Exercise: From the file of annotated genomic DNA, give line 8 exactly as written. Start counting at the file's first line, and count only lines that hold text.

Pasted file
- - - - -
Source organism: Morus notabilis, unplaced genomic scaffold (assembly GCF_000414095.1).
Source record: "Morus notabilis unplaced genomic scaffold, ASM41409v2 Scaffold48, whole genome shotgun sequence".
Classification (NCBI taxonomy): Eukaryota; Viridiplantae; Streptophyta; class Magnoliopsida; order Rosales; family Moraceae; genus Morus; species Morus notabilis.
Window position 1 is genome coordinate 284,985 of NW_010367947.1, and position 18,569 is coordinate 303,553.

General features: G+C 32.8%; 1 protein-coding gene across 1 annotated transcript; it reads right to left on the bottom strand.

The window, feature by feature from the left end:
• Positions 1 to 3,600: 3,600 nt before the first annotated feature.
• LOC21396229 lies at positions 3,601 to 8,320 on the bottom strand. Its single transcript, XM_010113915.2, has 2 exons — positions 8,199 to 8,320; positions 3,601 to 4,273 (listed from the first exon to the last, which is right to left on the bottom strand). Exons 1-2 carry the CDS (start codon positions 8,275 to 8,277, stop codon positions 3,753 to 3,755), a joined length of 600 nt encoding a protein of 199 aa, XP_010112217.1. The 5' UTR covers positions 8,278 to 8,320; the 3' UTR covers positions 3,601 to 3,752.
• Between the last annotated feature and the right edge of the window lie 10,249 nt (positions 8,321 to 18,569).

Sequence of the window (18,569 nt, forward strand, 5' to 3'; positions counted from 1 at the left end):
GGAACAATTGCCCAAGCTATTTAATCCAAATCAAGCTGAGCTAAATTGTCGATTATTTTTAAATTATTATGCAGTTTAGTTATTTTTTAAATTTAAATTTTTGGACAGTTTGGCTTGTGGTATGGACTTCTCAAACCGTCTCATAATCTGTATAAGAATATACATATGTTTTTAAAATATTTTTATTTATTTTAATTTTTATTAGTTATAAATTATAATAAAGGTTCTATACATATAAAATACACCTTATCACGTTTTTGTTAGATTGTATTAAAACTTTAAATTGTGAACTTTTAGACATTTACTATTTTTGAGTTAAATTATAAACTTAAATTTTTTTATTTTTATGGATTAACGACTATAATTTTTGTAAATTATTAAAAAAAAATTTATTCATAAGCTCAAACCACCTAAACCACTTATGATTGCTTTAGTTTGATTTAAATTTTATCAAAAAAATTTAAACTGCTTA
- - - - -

• LOC21396229 lies at positions 3,601 to 8,320 on the bottom strand. Its single transcript, XM_010113915.2, has 2 exons — positions 8,199 to 8,320; positions 3,601 to 4,273 (listed from the first exon to the last, which is right to left on the bottom strand). Exons 1-2 carry the CDS (start codon positions 8,275 to 8,277, stop codon positions 3,753 to 3,755), a joined length of 600 nt encoding a protein of 199 aa, XP_010112217.1. The 5' UTR covers positions 8,278 to 8,320; the 3' UTR covers positions 3,601 to 3,752.